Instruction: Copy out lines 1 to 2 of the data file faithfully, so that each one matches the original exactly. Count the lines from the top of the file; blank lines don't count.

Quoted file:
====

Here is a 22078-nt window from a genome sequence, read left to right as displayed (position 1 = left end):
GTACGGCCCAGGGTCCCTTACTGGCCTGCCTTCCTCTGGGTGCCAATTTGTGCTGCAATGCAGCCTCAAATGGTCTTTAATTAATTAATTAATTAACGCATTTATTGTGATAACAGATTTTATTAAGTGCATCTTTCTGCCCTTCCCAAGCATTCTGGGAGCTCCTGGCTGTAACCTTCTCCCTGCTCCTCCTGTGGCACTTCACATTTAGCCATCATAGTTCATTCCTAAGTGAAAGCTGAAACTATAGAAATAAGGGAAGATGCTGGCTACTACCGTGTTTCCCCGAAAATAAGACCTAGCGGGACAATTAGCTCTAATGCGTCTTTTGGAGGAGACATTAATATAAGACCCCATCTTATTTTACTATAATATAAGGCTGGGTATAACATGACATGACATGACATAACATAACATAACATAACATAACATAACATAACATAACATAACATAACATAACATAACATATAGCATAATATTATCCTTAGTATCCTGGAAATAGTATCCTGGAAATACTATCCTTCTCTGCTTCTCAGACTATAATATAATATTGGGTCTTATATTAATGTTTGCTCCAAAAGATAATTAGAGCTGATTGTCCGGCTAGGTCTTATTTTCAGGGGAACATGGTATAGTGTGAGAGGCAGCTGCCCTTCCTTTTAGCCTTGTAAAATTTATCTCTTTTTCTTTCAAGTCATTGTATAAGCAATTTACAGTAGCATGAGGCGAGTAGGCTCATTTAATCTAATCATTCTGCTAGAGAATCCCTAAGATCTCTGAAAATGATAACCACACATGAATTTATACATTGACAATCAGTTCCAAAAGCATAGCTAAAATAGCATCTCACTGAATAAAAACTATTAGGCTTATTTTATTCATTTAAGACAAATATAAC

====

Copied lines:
Here is a 22078-nt window from a genome sequence, read left to right as displayed (position 1 = left end):
GTACGGCCCAGGGTCCCTTACTGGCCTGCCTTCCTCTGGGTGCCAATTTGTGCTGCAATGCAGCCTCAAATGGTCTTTAATTAATTAATTAATTAACGCATTTATTGTGATAACAGATTTTATTAAGTGCATCTTTCTGCCCTTCCCAAGCATTCTGGGAGCTCCTGGCTGTAACCTTCTCCCTGCTCCTCCTGTGGCACTTCACATTTAGCCATCATAGTTCATTCCTAAGTGAAAGCTGAAACTATAGAAATAAGGGAAGATGCTGGCTACTACCGTGTTTCCCCGAAAATAAGACCTAGCGGGACAATTAGCTCTAATGCGTCTTTTGGAGGAGACATTAATATAAGACCCCATCTTATTTTACTATAATATAAGGCTGGGTATAACATGACATGACATGACATAACATAACATAACATAACATAACATAACATAACATAACATAACATAACATAACATAACATATAGCATAATATTATCCTTAGTATCCTGGAAATAGTATCCTGGAAATACTATCCTTCTCTGCTTCTCAGACTATAATATAATATTGGGTCTTATATTAATGTTTGCTCCAAAAGATAATTAGAGCTGATTGTCCGGCTAGGTCTTATTTTCAGGGGAACATGGTATAGTGTGAGAGGCAGCTGCCCTTCCTTTTAGCCTTGTAAAATTTATCTCTTTTTCTTTCAAGTCATTGTATAAGCAATTTACAGTAGCATGAGGCGAGTAGGCTCATTTAATCTAATCATTCTGCTAGAGAATCCCTAAGATCTCTGAAAATGATAACCACACATGAATTTATACATTGACAATCAGTTCCAAAAGCATAGCTAAAATAGCATCTCACTGAATAAAAACTATTAGGCTTATTTTATTCATTTAAGACAAATATAAC